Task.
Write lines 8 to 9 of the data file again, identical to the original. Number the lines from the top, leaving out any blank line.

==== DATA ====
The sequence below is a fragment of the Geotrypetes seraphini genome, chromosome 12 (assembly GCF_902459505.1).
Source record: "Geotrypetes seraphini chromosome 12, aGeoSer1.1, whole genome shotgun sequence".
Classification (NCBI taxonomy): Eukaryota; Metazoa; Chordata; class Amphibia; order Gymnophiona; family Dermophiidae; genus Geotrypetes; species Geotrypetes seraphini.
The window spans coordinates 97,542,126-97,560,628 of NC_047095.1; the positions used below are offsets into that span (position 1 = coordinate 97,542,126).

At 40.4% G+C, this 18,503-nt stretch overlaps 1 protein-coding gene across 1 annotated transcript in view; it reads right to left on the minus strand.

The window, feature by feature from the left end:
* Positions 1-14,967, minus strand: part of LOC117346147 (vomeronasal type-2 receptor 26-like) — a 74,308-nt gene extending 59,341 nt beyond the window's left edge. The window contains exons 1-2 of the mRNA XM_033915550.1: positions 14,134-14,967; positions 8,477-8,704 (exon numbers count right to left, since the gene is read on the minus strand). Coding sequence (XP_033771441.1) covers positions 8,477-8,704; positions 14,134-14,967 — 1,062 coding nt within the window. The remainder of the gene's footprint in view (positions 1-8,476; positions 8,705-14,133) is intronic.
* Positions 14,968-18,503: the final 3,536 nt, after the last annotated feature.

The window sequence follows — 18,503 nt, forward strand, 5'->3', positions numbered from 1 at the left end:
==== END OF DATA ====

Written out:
* Positions 14,968-18,503: the final 3,536 nt, after the last annotated feature.

The window sequence follows — 18,503 nt, forward strand, 5'->3', positions numbered from 1 at the left end: